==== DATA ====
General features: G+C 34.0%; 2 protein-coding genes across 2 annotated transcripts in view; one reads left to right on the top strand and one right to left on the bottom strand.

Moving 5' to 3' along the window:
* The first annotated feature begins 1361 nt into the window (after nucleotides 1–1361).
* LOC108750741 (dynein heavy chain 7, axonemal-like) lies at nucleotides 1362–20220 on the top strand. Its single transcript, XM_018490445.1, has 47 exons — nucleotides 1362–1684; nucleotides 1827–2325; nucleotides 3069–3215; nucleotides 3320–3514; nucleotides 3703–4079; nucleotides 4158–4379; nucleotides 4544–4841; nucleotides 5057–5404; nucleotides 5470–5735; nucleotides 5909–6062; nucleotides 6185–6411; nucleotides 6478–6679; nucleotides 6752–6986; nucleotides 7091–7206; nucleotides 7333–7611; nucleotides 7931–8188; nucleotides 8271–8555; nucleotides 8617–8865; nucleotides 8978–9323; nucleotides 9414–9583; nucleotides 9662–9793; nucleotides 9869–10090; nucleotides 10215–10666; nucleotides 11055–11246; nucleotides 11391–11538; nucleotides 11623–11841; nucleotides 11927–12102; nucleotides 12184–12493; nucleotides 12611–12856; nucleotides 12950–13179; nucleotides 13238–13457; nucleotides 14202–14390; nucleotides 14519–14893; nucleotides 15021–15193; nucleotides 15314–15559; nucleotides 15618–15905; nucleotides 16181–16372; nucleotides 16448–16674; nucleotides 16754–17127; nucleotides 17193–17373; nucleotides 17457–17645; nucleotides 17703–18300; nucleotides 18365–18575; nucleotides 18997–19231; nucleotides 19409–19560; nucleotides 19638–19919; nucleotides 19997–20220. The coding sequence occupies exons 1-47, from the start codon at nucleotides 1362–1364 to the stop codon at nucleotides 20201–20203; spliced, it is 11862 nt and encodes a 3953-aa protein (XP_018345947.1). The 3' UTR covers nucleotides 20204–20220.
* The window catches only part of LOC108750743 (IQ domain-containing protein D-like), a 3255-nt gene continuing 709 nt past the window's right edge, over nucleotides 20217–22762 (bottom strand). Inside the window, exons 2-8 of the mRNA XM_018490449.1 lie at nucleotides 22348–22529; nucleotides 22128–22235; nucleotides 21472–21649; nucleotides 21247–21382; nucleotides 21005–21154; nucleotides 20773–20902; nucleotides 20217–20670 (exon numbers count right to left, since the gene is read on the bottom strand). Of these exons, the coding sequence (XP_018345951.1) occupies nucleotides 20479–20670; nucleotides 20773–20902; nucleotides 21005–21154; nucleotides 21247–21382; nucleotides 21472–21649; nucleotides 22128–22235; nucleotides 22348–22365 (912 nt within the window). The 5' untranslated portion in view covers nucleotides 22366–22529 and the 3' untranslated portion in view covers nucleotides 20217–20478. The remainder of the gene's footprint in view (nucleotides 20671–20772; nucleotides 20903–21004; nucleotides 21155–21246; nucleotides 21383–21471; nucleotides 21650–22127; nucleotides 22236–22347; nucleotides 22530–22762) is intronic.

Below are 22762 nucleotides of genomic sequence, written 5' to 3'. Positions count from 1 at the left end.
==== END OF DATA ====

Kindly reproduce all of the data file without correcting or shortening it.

General features: G+C 34.0%; 2 protein-coding genes across 2 annotated transcripts in view; one reads left to right on the top strand and one right to left on the bottom strand.

Moving 5' to 3' along the window:
* The first annotated feature begins 1361 nt into the window (after nucleotides 1–1361).
* LOC108750741 (dynein heavy chain 7, axonemal-like) lies at nucleotides 1362–20220 on the top strand. Its single transcript, XM_018490445.1, has 47 exons — nucleotides 1362–1684; nucleotides 1827–2325; nucleotides 3069–3215; nucleotides 3320–3514; nucleotides 3703–4079; nucleotides 4158–4379; nucleotides 4544–4841; nucleotides 5057–5404; nucleotides 5470–5735; nucleotides 5909–6062; nucleotides 6185–6411; nucleotides 6478–6679; nucleotides 6752–6986; nucleotides 7091–7206; nucleotides 7333–7611; nucleotides 7931–8188; nucleotides 8271–8555; nucleotides 8617–8865; nucleotides 8978–9323; nucleotides 9414–9583; nucleotides 9662–9793; nucleotides 9869–10090; nucleotides 10215–10666; nucleotides 11055–11246; nucleotides 11391–11538; nucleotides 11623–11841; nucleotides 11927–12102; nucleotides 12184–12493; nucleotides 12611–12856; nucleotides 12950–13179; nucleotides 13238–13457; nucleotides 14202–14390; nucleotides 14519–14893; nucleotides 15021–15193; nucleotides 15314–15559; nucleotides 15618–15905; nucleotides 16181–16372; nucleotides 16448–16674; nucleotides 16754–17127; nucleotides 17193–17373; nucleotides 17457–17645; nucleotides 17703–18300; nucleotides 18365–18575; nucleotides 18997–19231; nucleotides 19409–19560; nucleotides 19638–19919; nucleotides 19997–20220. The coding sequence occupies exons 1-47, from the start codon at nucleotides 1362–1364 to the stop codon at nucleotides 20201–20203; spliced, it is 11862 nt and encodes a 3953-aa protein (XP_018345947.1). The 3' UTR covers nucleotides 20204–20220.
* The window catches only part of LOC108750743 (IQ domain-containing protein D-like), a 3255-nt gene continuing 709 nt past the window's right edge, over nucleotides 20217–22762 (bottom strand). Inside the window, exons 2-8 of the mRNA XM_018490449.1 lie at nucleotides 22348–22529; nucleotides 22128–22235; nucleotides 21472–21649; nucleotides 21247–21382; nucleotides 21005–21154; nucleotides 20773–20902; nucleotides 20217–20670 (exon numbers count right to left, since the gene is read on the bottom strand). Of these exons, the coding sequence (XP_018345951.1) occupies nucleotides 20479–20670; nucleotides 20773–20902; nucleotides 21005–21154; nucleotides 21247–21382; nucleotides 21472–21649; nucleotides 22128–22235; nucleotides 22348–22365 (912 nt within the window). The 5' untranslated portion in view covers nucleotides 22366–22529 and the 3' untranslated portion in view covers nucleotides 20217–20478. The remainder of the gene's footprint in view (nucleotides 20671–20772; nucleotides 20903–21004; nucleotides 21155–21246; nucleotides 21383–21471; nucleotides 21650–22127; nucleotides 22236–22347; nucleotides 22530–22762) is intronic.

Below are 22762 nucleotides of genomic sequence, written 5' to 3'. Positions count from 1 at the left end.